With some 25 million consumers, cannabis is the drug of choice in Europe, bringing in some $13.6 billion last year
It is the dead of night when police storm a house near Barcelona where hundreds of cannabis plants are growing in the basement under the glare of a sea of heat lamps.
After decades as the gateway for Moroccan hashish to enter Europe, Spain is now seeing illegal plantations multiply as the country morphs into a cannabis production hub, attracting criminal gangs from across the continent.
Between 2014 and 2018, seizures of marijuana plants quadrupled, interior ministry figures show.
Spain alone accounted for a third of all such operations across the EU, according to the 2019 European Drugs Report.
And the highest number of seizures was in Catalonia, the wealthy northeastern region that borders France.
"Catalonia has become Europe's marijuana orchard," says Ramon Chacon, a top criminal investigator with the regional Mossos d'Esquadra police.
The phenomenon began a decade ago when groups involved in pushing Moroccan hashish along Spain's Mediterranean coast, who already had a good distribution network and contacts in place, "realized they could earn more by selling marijuana."
With some 25 million consumers, cannabis is the drug of choice in Europe, bringing in some $13.6 billion last year, estimates by EU's policing agency Europol show.
A forest of marijuana
Catalan police carried out three raids in the first week of October, one of which targeted two properties in San Esteban Sasroviras near Barcelona, where they seized 1,500 plants and arrested four people.
Ahead of the raid, there was a tense silence as agents wearing bullet-proof vests and carrying assault weapons advanced towards the housing estate in an operation witnessed by AFP.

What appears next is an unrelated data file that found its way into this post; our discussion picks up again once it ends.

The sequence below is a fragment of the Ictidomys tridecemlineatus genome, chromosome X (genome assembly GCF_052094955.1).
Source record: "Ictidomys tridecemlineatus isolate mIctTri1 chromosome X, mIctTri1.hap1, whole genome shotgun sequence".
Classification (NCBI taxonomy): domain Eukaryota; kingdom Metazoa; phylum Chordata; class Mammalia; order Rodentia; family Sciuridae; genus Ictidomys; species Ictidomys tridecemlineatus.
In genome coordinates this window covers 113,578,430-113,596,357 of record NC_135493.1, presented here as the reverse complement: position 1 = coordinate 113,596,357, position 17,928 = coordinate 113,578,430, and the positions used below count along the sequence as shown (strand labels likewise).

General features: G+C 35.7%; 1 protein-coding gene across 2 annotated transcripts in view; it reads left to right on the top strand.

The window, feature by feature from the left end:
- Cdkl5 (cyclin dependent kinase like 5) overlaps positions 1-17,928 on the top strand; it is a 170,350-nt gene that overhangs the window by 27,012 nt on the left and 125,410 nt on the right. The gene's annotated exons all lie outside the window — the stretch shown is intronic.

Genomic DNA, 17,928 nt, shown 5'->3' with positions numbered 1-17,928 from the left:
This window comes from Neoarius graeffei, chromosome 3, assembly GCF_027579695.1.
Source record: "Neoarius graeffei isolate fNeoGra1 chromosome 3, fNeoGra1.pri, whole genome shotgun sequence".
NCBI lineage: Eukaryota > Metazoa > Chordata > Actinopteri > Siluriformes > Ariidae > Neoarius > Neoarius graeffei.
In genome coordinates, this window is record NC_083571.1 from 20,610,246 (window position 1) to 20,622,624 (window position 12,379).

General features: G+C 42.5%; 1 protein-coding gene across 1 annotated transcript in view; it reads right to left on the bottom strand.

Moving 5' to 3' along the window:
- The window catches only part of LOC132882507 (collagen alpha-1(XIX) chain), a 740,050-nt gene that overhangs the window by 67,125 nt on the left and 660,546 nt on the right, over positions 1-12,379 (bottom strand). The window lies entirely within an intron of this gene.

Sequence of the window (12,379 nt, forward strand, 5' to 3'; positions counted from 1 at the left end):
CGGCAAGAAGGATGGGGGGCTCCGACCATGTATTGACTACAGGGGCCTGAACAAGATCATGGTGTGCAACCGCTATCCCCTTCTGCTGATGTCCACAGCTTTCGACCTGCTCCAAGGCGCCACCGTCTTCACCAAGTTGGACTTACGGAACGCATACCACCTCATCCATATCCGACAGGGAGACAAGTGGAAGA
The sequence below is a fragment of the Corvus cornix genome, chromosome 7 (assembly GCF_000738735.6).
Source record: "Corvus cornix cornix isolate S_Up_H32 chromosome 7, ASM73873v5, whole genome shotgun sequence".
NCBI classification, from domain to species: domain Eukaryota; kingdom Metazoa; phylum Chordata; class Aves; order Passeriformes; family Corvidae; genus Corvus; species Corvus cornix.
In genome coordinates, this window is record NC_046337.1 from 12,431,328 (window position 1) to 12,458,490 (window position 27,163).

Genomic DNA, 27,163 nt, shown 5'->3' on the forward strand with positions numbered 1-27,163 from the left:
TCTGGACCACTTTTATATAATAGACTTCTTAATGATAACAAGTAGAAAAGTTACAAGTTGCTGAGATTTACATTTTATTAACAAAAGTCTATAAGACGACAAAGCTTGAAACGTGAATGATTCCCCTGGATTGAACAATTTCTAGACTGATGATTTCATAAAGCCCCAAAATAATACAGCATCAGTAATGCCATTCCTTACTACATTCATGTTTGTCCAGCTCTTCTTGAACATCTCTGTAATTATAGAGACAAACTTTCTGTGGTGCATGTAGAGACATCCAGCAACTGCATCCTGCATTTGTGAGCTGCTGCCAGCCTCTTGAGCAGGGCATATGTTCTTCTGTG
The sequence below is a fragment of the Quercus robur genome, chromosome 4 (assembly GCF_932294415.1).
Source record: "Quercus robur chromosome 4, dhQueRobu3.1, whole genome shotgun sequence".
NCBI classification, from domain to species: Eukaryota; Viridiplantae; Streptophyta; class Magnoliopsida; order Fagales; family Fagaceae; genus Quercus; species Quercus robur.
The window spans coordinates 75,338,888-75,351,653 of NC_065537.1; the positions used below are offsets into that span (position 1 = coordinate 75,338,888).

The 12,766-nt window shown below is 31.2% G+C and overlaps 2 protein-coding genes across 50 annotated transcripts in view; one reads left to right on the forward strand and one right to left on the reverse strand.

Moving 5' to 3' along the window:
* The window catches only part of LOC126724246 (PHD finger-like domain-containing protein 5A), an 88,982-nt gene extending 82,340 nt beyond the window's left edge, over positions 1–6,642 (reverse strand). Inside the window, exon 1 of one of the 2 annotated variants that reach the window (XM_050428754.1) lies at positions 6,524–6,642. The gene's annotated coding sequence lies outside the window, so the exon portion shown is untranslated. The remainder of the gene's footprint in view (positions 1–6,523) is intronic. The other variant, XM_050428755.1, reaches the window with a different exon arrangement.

Here many properties empty since the financial crisis of 2008 have been either rented or taken over by criminal groups who set up indoor plantations, which if well maintained can produce four times the harvest of an outdoor crop.
The operation goes without a hitch, with the Albanian "gardeners" giving themselves up without any resistance.
In a huge basement illuminated by glaring yellow lights is a forest of green plants, each about a 3.3 feet high.
Despite the whirring of dozens of fans, there is a jungle-like humidity and an overpowering smell of cannabis.
According to the officer in charge of the raid, who did not want to give his name, with four crops a year, the gang could expect to earn between $235,000 and $470,000 euros on the European market.
Although a gram of marijuana goes for $5.70 euros in Spain, it costs around three times as much in the rest of Europe, and even six times that amount in some Nordic countries -- offering a juicy markup for savvy importers.